NZ On Air now has a new and streamlined funding strategy in place after a very quick round of consultation. They are still getting lambasted for their drama funding decisions, and seem to be trying to make up for it in the low-cost web series space both with ideas and gender. But a $100,000 webseries budget is a bit different to a $7 million drama one. It is in a tough place, though. NZ On Air hasn’t had a budget increase in nine years and it’s at the mercy of broadcasters who decide what’s going to get made for broadcast. Everybody including NZ On Air is looking to the online space for freshness and innovation, but the revenue model still isn’t there. And that’s not the panacea anyway. The Danish public broadcaster DR has proven with The Killing, The Bridge and Borgen that you can take risks and earn rewards in a non-commercial broadcast environment if you make the commitment. Commerciality seems to kill innovation not breed it in our advertising-driven public broadcaster model. Now that Broadcasting is no longer a Ministerial portfolio, we could be up for more woes in the NZ TV sector in the year ahead. Will we as Screenz editor Keith Barclay mooted in his latest e-news see the merging of NZFC and NZ On Air in 2017?

2016 has been the year of the streaming player Netflix. They are firmly cemented in the production and distribution landscape, and a staple of the NZ screen consuming diet. Their acquisition and production might is immense, from Oscar fodder like Beast of No Nation to Baz Luhrmann’s The Get Down and now The Crown. You can’t talk to a NZ TV producer these days who isn’t scheming to sell something to Netflix. Together with Lightbox, Neon and now Amazon Prime, Netflix dominates the screen content landscape, at least amongst particular demographics. I was at an event recently where a broadcaster asked for a show of hands from a small group of filmmakers for those who watch free-to-air TV—nobody put their hand up. Yet free-to-air audiences in NZ are still big, as NZ On Air’s 2016 audience survey attests. But the changes in the screen industry won’t let up.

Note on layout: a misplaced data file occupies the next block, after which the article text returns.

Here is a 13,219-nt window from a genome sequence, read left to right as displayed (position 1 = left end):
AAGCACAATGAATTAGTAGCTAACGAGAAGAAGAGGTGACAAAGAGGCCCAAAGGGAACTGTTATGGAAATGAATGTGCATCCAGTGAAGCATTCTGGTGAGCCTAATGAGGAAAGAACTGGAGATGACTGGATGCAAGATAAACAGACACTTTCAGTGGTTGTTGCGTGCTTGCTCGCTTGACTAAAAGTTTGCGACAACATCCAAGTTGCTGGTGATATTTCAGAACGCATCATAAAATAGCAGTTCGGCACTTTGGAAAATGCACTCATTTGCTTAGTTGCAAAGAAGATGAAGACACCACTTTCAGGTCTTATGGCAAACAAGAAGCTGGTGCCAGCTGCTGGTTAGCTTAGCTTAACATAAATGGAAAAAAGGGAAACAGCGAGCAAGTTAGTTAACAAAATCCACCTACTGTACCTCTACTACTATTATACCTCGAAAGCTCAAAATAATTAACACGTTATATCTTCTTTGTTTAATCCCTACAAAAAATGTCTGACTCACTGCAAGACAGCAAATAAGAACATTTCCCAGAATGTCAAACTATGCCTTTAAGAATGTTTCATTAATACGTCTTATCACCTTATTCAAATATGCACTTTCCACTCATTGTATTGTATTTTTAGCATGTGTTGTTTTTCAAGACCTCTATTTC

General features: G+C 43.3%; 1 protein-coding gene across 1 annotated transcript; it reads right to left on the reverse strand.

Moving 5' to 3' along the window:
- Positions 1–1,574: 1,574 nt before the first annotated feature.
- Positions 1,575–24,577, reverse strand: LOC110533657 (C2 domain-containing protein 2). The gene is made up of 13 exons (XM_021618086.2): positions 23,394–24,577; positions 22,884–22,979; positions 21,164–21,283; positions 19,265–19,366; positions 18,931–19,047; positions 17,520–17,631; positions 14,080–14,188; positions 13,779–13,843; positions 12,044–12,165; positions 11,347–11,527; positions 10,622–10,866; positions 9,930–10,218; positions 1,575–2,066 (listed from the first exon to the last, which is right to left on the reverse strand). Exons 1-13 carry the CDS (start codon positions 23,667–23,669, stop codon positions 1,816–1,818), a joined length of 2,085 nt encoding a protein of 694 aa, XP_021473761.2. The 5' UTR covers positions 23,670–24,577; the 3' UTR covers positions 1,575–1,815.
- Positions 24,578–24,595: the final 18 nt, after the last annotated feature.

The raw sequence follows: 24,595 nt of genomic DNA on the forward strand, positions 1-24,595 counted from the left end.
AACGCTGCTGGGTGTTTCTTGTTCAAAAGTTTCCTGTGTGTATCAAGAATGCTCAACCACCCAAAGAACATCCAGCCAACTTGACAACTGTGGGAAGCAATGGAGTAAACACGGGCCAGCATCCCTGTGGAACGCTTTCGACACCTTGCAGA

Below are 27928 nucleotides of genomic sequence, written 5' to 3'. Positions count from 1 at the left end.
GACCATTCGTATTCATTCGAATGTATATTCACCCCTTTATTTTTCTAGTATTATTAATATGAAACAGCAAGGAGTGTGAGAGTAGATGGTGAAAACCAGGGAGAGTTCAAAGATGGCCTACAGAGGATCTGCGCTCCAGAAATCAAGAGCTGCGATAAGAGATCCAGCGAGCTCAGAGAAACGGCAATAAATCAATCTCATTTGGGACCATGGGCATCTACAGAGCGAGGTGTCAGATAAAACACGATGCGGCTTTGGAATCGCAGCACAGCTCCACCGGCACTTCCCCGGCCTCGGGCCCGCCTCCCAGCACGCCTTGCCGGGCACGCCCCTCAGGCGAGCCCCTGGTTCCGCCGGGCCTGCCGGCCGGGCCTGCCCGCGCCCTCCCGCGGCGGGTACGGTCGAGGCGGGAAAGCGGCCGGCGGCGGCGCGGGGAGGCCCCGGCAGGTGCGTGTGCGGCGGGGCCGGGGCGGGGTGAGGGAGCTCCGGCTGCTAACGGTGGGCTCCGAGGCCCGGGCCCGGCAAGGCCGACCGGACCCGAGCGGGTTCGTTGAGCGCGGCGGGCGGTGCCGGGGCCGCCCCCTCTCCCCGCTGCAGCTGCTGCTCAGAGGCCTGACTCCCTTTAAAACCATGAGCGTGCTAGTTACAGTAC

AR (Augmented Reality) and VR (Virtual Reality) are the new buzz acronyms. At every conference or market I’ve been to this year in Europe, the US, Australia and here, AR and VR are being touted as the next big thing. The only examples I’ve experienced have been VR. And I’ve yet to come across anything that’s delivered more than novelty value. But there’s always next year.

2016 has been a very buoyant year for the screen industry. Domestic production levels have essentially stayed the same. There has been a lot of international film & TV production in New Zealand, thanks to the incentives. When speaking to one of the main crewing companies a week or so ago I was told that 80 per cent of the people on their books were on jobs. Commercials filmmakers are busy, and branded content is still on the up. Inquiries at NZFC for international projects are steady, and there are a number of big projects confirmed: Ash Versus Evil Dead 3, Peter Jackson’s Mortal Engines with Christian Rivers at the helm, The Shannara Chronicles, and Ava Duvernay’s film A Wrinkle In Time for Disney.

We may well see more of an Australian invasion in 2017. Matchbox and Seesaw have set up here, and the Australians are very keen on our incentives for TV. Matchbox has been shooting the second series of Wanted in Queenstown, and SPP has the third series of their NZ – Aus copro 800 Words with Seven Productions well in hand. There is the possibility of a yet-to-be officially announced series in the offing from Seesaw, which will likely be shot here.

At the guild, our long-serving president Peter Roberts has stepped down after nearly four years to be replaced by Wellington-based director Howard Taylor. Peter served the guild well during some tumultuous times and proved an ever-present resource for the guild and the membership, and we thank him for it. Howard is a highly experienced director (and former editor) who, living in Wellington, gives us a stronger presence with government and the funding bodies as well as an ear on the ground with our Wellington colleagues. We said goodbye to board members Richard Riddiford and Costa Botes and thank them for their efforts, and welcomed Alyx Duncan to the board, which now has equal gender representation.

Thanks for your support in 2016.

Next year DEGNZ will undoubtedly see more of the same challenges and some new ones. We remain committed to ensuring the creative, cultural and financial wellbeing of our members. We are here to serve your needs and available to talk, meet and take up issues on your behalf, so get in touch if you need to.

Have a safe and enjoyable break, and see you all next year.

Ngā mihi o te Kirihimete me te Tau Hou

Tui Ruwhiu
Executive Director